[JPL] Teo Macero, 82, Record Producer, Dies
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Fri Feb 22 07:45:43 EST 2008
February 22, 2008
Teo Macero, 82, Record Producer, Dies
By BEN RATLIFF
Teo Macero, a record producer, composer and saxophonist most famous for his
role in producing a series of albums by Miles Davis in the late 1960s and
early 1970s, including editing that almost amounted to creating compositions
after the recordings, died on Tuesday in Riverhead, N.Y. He was 82 and lived
in Quogue, N.Y.
His death followed a long illness, his stepdaughter, Suzie Lightbourn, said.
Helping to build Miles Davis albums like ³Bitches Brew,² ³In a Silent Way²
and ³Get Up With It,² Mr. Macero (pronounced TEE-oh mah-SEH-roh) used
techniques partly inspired by composers like Edgard Varèse, who had been
using tape-editing and electronic effects to help shape the music. Such
techniques were then new to jazz and have largely remained separate from it
since. But the electric-jazz albums he helped Davis create especially
³Bitches Brew,² which remains one of the best-selling albums by a jazz
artist have deeper echoes in almost 40 years of experimental pop, like
work by Can, Brian Eno and Radiohead.
Davis¹s routine in the late 1960s was to record a lot of music in the studio
with a band, much of it improvised and based on themes and even mere chords
that he would introduce on the spot. Later Mr. Macero, with Davis¹s help,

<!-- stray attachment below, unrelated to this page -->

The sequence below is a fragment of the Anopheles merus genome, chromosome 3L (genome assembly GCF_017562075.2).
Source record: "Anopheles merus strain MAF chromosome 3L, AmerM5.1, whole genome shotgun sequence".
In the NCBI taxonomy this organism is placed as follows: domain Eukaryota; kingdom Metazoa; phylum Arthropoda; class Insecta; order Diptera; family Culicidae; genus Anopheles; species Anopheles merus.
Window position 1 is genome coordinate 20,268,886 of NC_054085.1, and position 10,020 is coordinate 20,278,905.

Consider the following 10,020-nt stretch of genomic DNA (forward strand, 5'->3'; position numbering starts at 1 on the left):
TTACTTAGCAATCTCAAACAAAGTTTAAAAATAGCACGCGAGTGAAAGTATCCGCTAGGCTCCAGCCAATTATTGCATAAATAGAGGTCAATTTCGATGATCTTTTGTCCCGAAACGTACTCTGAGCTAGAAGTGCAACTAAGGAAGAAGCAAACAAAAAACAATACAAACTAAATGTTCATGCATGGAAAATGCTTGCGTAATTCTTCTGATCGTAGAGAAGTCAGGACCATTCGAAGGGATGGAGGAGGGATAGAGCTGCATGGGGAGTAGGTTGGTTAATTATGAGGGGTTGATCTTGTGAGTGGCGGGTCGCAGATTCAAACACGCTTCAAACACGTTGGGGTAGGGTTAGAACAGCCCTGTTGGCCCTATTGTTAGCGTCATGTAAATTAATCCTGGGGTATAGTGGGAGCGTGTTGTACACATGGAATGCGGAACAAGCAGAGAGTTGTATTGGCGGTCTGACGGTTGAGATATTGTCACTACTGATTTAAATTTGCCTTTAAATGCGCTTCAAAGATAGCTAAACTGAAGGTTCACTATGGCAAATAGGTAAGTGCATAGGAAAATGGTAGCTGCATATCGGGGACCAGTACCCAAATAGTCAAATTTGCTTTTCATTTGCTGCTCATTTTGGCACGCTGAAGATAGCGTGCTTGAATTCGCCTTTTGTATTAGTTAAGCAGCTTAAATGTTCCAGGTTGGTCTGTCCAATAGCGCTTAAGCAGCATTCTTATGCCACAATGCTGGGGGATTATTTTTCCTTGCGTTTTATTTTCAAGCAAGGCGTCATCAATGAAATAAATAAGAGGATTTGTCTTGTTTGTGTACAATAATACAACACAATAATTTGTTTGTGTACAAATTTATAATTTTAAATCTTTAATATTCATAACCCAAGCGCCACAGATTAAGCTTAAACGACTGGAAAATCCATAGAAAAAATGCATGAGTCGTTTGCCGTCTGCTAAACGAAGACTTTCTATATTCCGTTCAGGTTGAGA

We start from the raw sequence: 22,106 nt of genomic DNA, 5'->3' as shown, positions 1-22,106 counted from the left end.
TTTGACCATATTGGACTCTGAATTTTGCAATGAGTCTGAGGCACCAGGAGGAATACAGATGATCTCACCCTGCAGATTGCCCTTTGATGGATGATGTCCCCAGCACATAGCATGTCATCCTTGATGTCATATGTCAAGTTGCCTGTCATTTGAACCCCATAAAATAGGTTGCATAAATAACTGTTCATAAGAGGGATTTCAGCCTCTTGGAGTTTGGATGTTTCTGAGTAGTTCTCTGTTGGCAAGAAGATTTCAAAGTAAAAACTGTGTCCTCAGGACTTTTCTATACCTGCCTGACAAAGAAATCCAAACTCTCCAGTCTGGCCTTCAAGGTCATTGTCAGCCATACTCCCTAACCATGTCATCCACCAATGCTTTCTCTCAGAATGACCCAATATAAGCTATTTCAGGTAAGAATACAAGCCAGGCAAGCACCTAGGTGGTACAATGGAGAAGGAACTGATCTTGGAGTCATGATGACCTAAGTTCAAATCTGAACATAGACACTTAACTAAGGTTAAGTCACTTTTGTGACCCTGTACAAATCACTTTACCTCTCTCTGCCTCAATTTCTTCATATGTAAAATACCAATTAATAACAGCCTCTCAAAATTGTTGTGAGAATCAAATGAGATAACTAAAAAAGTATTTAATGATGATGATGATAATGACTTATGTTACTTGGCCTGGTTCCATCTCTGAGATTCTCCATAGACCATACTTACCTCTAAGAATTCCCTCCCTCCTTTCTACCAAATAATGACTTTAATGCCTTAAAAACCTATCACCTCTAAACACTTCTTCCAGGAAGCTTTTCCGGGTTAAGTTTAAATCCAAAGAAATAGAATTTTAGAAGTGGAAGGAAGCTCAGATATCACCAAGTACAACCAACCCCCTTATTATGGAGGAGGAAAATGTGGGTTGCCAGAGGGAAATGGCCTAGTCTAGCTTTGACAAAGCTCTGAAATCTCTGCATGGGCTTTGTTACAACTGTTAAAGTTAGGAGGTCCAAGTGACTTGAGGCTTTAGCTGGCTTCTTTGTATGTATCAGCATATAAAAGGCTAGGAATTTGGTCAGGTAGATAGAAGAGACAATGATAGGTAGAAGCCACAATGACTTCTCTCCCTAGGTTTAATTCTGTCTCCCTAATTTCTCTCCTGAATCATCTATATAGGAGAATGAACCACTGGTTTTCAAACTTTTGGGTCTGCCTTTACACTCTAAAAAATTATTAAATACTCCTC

would splice together vamps and bits and pieces of improvisation.
For example, Mr. Macero isolated a little melodic improvisation Davis played
on the trumpet for ³Shhh/Peaceful² on ³In a Silent Way² and used it as the
theme, placing it at the beginning and the end of the piece. Even live
recordings he sometimes treated as drafts; the first track of Davis¹s ³Live
at Fillmore East,² from 1970, contains a snippet pasted in from a different
Mr. Macero strongly believed that the finished versions of Davis¹s LPs, with
all their intricate splices and sequencing done on tape with a razor
blade, in the days before digital editing were the work of art, the entire
point of the exercise. He opposed the current practice of releasing boxed
sets that include all the material recorded in the studio, including
alternate and unreleased takes. Mr. Macero was not involved in Columbia¹s
extensive reissuing of Davis¹s work for the label, in lavish boxed sets from
the mid-¹90s until last year.
Attilio Joseph Macero was born and raised in Glens Falls, N.Y. He served in
the Navy, then moved to New York in 1948 to attend the Juilliard School of
Music, where he studied with the composer Henry Brant. In 1953 he became
involved with Charles Mingus in the cooperative organization called the Jazz
Composers Workshop; he played in Mingus¹s other groups and put out his own
records on Debut Records, the label founded by Mingus and Max Roach.
While simultaneously working as a tenor saxophonist with Mingus, Teddy
Charles and the Sandole Brothers, among others and composing modern
classical music as well as working in the classical-to-jazz idiom then
called Third Stream, he joined Columbia Records in 1957. He was first hired
as a music editor; in 1959 he became a staff producer.
At Columbia he worked with artists like J. J. Johnson, Mahalia Jackson,
Johnny Mathis, Thelonious Monk and Dave Brubeck, for whom he produced the
famous album ³Time Out.² He also produced Broadway cast albums like ³A
Chorus Line² and film soundtracks.
Mr. Macero left Columbia in 1975. He later worked with the singer Robert
Palmer, the Lounge Lizards, Vernon Reid, D.J. Logic and others.
Besides Ms. Lightbourn, of Morristown, N.J., he is survived by his wife,
Jeanne, of Quogue, N.Y., and his sister, Lydia Edwards of Sarasota, Fla.,
and Queensbury, N.Y.
Copyright 2008 The New York Times Company
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